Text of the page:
A Rising Tide: boat manufacturing in South Carolina sees steady growth
Newberry’s Falcon Boats has joined other manufacturers that are driving a renaissance in South Carolina boat building.
by David Lucas
The Ranger brand of boats is practically synonymous with big-time bass fishing, and with good reason. The premiere professional bass fishing tournament in the world — the Forrest Wood Cup – is named for the guy who founded the company. Forrest L. Wood was a fishing guide (and later professional angler) from Arkansas who began constructing and selling custom-made fiberglass boats in 1968. Woods’ designs were based on what his guiding experience taught him would be most useful for pursuing bass on big lakes, and he is widely credited as the originator of what is now the “bass boat” style of lake boat. Woods later helped start the Fishing League Worldwide (Get it? FLW = Forrest L. Wood), and a large number of the professional (and amateur) anglers who fish both the FLW and Bassmasters tours use Ranger boats.
So in the professional fishing world, it was kind of a big deal when tour pro and former Forrest Wood Cup champion Anthony Gagliardi announced that he would be aligning himself with upstart Midlands bass boat manufacturer Falcon Boats.
Far from surprising though. For one thing, Clemson grad Gagliardi is a proud South Carolinian, and Falcon boats are made in Newberry and tested on Lake Murray, his home lake. For another, his formal education as a mechanical engineer, as well as 15+ years of professional bass fishing experience, make Gagliardi uniquely positioned to be more than just an endorser of this product. In addition to being on the Falcon Boats pro team as a sponsored angler, Gagliardi is actively involved in helping the company further develop and refine its line of boats. At the final weigh-in of the 2017 FWC, where Gagliardi finished 5th and was in contention for the top spot going into the final round, he spoke in glowing terms about the design of the new boat he’s using on the FLW tour.
Falcon Boats president Stephen Waller and business partner Tim DePriest bring decades of boat building experience to the table, along with third partner Jimmy Metts (who’s also involved with Lexington-based Tidewater Boats). With A little luck, Falcon Boats may be able to steer a course similar to the one blazed by Forrest Woods himself in the 1960s, taking their innovative designs and manufacturing techniques honed through decades of experience to the next level and becoming a major player in the boat manufacturing business. That would be a welcome development for the state economy (and for folks looking for good jobs in Newberry).
“It’s an awesome feeling to be building boats in Newberry again. We’re starting out small, and plan to grow as business allows, but we have high hopes of producing quality and affordable boats for many years to come,” said Waller when the new plant opened in March of 2016.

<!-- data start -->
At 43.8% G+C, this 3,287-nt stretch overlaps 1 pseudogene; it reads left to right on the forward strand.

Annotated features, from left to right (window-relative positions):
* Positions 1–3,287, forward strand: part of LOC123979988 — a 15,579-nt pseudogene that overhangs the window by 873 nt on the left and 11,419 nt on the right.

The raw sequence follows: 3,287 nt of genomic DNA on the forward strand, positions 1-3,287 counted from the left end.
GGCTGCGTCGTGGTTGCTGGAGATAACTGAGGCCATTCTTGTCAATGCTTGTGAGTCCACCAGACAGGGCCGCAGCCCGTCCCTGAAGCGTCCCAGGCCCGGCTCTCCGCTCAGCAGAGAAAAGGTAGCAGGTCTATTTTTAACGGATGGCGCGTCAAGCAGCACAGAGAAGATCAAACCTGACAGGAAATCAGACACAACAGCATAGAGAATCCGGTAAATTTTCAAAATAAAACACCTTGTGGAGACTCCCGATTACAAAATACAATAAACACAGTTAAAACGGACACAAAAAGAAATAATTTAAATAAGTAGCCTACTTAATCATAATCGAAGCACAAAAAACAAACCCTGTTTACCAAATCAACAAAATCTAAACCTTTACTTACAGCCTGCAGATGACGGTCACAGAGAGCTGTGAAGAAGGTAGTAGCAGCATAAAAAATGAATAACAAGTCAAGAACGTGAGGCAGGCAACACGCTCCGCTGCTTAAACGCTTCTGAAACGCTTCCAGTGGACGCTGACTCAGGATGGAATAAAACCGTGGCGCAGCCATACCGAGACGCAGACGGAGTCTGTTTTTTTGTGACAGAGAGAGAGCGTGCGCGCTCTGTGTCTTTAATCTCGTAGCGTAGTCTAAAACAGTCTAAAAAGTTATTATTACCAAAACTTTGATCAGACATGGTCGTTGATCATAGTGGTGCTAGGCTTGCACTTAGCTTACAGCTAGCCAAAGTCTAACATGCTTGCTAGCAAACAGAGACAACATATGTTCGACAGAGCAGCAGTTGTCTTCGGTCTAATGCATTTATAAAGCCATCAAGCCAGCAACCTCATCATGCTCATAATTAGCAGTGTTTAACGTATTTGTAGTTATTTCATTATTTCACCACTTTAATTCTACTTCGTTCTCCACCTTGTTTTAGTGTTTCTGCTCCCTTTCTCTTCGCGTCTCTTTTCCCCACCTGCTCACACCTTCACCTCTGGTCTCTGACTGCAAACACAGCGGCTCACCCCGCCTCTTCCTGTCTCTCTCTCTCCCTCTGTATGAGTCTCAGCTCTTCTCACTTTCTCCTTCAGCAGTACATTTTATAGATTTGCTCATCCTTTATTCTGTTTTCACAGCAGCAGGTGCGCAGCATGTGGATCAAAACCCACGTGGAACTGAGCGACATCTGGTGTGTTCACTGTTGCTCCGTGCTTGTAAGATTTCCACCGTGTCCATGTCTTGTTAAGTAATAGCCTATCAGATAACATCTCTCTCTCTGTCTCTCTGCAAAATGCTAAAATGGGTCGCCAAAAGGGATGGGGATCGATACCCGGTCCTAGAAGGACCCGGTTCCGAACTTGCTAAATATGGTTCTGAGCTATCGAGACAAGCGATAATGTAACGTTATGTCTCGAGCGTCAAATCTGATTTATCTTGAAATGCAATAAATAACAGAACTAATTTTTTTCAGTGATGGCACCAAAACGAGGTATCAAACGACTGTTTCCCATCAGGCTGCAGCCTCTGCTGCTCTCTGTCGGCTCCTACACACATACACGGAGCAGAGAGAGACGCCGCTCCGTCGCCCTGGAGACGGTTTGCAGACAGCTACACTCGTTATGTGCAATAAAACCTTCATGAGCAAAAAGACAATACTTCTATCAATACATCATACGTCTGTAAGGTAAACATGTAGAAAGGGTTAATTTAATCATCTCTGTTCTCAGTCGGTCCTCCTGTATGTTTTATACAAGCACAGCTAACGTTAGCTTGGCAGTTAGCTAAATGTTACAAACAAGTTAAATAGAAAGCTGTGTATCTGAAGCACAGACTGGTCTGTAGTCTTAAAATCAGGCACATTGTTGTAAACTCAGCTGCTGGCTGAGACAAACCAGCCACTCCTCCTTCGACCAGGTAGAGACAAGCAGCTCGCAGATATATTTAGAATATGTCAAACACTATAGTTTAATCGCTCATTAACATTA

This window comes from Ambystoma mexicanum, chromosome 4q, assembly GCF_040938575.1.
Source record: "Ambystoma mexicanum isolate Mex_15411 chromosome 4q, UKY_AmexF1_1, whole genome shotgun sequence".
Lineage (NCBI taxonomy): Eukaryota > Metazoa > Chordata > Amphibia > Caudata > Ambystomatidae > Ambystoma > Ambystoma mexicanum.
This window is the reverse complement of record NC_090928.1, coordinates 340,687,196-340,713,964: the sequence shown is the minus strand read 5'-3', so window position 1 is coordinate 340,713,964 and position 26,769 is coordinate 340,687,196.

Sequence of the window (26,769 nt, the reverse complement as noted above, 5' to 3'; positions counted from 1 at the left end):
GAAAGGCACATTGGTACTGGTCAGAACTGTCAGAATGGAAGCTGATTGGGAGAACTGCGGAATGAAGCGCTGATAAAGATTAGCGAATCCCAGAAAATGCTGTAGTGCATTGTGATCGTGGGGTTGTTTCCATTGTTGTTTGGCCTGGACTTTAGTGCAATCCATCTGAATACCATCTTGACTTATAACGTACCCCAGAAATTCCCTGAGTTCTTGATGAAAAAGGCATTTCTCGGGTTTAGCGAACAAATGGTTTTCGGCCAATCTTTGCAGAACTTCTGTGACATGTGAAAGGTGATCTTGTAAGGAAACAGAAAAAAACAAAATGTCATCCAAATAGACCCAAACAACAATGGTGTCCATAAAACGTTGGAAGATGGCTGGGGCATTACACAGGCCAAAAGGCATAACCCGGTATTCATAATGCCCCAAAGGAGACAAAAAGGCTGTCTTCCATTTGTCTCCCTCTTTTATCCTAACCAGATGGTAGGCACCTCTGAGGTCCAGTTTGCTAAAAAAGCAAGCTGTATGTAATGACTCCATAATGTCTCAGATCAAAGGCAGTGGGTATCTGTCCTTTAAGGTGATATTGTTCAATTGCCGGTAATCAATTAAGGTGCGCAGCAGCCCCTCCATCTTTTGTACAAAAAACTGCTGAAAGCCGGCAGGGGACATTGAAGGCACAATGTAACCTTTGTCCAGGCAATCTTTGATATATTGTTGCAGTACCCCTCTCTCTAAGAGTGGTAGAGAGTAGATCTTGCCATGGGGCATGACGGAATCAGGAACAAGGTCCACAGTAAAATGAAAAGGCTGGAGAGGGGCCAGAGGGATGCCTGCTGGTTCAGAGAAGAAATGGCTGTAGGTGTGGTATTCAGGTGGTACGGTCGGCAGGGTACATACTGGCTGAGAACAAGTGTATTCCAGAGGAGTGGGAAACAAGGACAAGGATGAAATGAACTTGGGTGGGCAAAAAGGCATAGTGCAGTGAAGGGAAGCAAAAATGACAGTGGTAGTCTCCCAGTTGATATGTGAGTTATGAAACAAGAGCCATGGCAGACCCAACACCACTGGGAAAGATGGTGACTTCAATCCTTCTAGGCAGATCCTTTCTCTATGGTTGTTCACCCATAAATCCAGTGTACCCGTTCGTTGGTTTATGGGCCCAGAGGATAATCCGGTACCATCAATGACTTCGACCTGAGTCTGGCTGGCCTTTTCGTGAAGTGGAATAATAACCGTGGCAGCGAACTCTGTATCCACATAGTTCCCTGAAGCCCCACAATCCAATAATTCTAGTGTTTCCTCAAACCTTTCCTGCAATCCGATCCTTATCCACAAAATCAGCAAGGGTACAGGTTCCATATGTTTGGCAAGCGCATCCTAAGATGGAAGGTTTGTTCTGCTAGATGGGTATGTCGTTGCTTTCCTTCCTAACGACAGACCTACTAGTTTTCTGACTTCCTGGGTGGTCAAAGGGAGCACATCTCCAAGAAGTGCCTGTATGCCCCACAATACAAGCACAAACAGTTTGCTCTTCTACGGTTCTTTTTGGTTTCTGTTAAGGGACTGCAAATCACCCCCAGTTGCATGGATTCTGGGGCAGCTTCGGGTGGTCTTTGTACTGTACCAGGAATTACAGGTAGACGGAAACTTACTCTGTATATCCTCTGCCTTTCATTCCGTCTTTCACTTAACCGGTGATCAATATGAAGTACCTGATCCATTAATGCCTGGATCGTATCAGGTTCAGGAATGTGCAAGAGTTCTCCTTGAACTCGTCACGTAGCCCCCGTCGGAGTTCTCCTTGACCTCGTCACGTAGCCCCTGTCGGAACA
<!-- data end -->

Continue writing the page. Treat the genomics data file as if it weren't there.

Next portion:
The boat manufacturing industry in the United States was hit hard by the Great Recession that began in 2008. By some estimates, overall sales went down by as much as $8 billion nationwide. But boat sales, along with the economy as a whole, have slowly been recovering, and nationwide sales in 2015/2016 have rebounded to near pre-recession levels. It's a hopeful time.
“Falcon Boats’ decision to expand to Newberry County is a testament to the reputation South Carolina’s world-class workforce has built as one of the best in the world,” added then-Governor Nikki Haley at the new factory's opening. "This $1.5 million investment, creating 35 new jobs, is a huge win for Newberry and our entire state’s manufacturing industry.”
That’s very true. Falcon Boats is part of a boat building, repair and manufacturing sector for South Carolina that accounts for an estimated annual economic impact of more than $1 billion and 2,400 high-wage jobs. (source: The Economic Contribution of Natural Resources toSouth Carolina’s Economy — Clemson University, December 2016; full report at http://dnr.sc.gov/economic/index.html)
According to the report, “The boat sector produces 2,450 direct jobs with an average salary of $74,000 due to the skill required to work in this industry. Sector direct output (sales) is $608 million and the total output effect (contribution) to the state economy is $1 billion.”
Falcon Boats hopes to add to those impressive totals, along with other South Carolina-based manufacturers such as the aforementioned Tidewater boats, newly resurgent Sea Pro out of Whitmire, which re-launched with a new line of center console boats in 2015 and others. And this growing resurgence of South Carolina-based boat manufacturing doesn’t just include the Midlands, nor does it only involve power boats. Down in the Lowcountry and Pee Dee, companies such as Sportsman, Key West and Stingray are building and selling a wide variety of boats, along with many other builders small and large. In the Upstate, paddlesports is the thing. This past August, fishing kayak manufacturer Bonafide Kayaks announced a new manufacturing operation in Greenville – a $2 million investment the company hopes will add 76 jobs over the next three years. That will be a nice addition to an already robust paddlesports manufacturing base in Greenville County, led my major manufacturer Confluence Outdoors. Employees at Confluence’s Greenville plant builds small boats for a wide range of popular brands, including Perception, Dagger, Wilderness Systems, and Mad River Canoe.
We South Carolinians love the water, and we love our boats. No wonder, we’re blessed with access to thousands of miles of rivers, beautiful lakes and tremendous saltwater boating and fishing opportunities. Now, with boat manufacturing again on the upswing in the Palmetto State, folks in the market for a new boat won’t have to look to far to find one that not only fits their needs, but is also South Carolina-made!